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    15. As this is a blog, I am painting with broad strokes. Like many other would be writers and creators, I am looking for ways to avoid simply painting historical events on the canvas of space, indeed a carful historian knows and understands how changes in environment and technology make events in different time periods different. The Spanish Armada is appropriate to that particular time and place, while the US Fleet sailing towards Midway would be entirely inappropriate transported back to the 1580's (or Fleet Capitana, the Duke of Medina Sidonia would be equally out of place in 1942). This is not only in terms of the obvious mismatch in technologies, but the war aims of the displaced Americans or Spanish, their logistical requirements and even their understanding of the political, religious and social conditions would be entirely out of place.

      Yet, the Spanish Armada and the Battle of Midway are both essentially naval actions and naval stories. So when we consider some sort of military activity in a Plausible Mid Future (PMF) setting, we need to be careful to recognize that we cannot transpose the Spanish Armada or TF-17 into space. The space warships carefully described by Matterbeam in earlier posts are *not* analogues of the USS Yorktown or the São Martinho, cannot be used as Galleons or Aircraft Carriers or attacked by fireships or dive bombers. Another striking analogue is in Atomic Rockets, where it is pointed out a Victorian imagining air warfare would probably describe flying ironclads trying to "cross the T", and never even imagine an Immelmann turn.

      So my feeling is while people will remain people, the conditions of space will be as different to us as air war is to naval war, so the manner in which conflicts are prosecuted will be quite different as well, even when bounded by the laws of physics as we know them.

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    16. Thanks Thucydides. If you or others wish to expand on points you do not feel the comment section is appropriate for, I am open to guest blogging.

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    17. Somew thoughts:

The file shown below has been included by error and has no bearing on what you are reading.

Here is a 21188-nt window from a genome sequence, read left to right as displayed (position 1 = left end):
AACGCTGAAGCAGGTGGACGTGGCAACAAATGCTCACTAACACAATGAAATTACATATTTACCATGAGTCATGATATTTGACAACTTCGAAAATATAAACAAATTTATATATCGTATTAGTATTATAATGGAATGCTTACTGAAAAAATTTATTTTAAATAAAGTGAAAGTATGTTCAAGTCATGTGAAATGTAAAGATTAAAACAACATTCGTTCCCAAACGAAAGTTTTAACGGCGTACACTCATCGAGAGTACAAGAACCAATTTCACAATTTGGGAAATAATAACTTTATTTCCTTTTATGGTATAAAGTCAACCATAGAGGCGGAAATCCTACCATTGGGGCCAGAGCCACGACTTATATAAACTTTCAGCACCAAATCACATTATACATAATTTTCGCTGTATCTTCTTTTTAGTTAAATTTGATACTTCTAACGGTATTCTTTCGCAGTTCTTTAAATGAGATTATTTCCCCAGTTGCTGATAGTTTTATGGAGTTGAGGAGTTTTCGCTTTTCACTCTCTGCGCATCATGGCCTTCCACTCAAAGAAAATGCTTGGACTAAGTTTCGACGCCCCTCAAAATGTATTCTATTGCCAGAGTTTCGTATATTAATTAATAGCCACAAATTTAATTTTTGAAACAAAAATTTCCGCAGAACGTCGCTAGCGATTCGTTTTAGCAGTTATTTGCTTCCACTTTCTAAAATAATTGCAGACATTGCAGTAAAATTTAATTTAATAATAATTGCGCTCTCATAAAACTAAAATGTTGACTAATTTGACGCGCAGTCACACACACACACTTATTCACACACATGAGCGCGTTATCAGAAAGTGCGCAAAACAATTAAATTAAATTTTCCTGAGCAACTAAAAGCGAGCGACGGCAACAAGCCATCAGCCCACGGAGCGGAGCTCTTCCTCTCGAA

If lasers are used to ward off spacecraft that the kill-switch doesn't work on (the very definitely last resort), what if craft are legally mandated to carry a sail that the laser can fire at to decelerate the craft? Or people get into life boats before kill-switch use and decelerated by orbital defence lasers. *shrugs*

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    18. It might be developed into a safety system.
      Lithium bumpers positioned at specific points around the spaceship's center of mass, adjusted for the payload it is carrying. The lithium is vaporized by high-energy pulsed lasers to deflect the spaceship quickly - much more so than relying on a laser sail.
      The bumpers impart a specific deltaV in a specific direction to the spacecraft. This creates 'safety zones' within which a station's lasers can deflect spaceships. The zones will depend on the mass, closing velocity and distance of the spaceship in distress... maybe moving outside of your safety zone before the deceleration burn is illegal.

      It's a neat concept. Might be developed more.

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    19. @Eth,
      Sorry, no, a kill switch is NOT just a streamlined version of an intercept.

      *Kill switches can be hacked.
      *Kill switches can be triggered accidentally.
      *Kill switches can fail; resulting either in failure of kill, or an unwanted detonation.
      *Kill switches are an invasive tech. That is, they must be installed.
      *Kill switches are not as reliable as intercepts: they can be removed by skilled individuals, kill signals can be jammed with appropriate equipment, etc.
      *If intercepts are as effective, and if kill switches are expected to lmost never be used anyway, then there is little argument justifying their presence.

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    20. If kill switches can be hacked, then the more complicated flight software is even more vulnerable!
      It is easy to make kill switches less vulnerable to accidental triggering and failure than other vital systems on the spaceship. Kill switches are likely to be integrated into a design by the manufacturer. They don't have to always 'kill' either. If the crew can escape in a pod, they will be easier to recover than trying to divert an entire spaceship.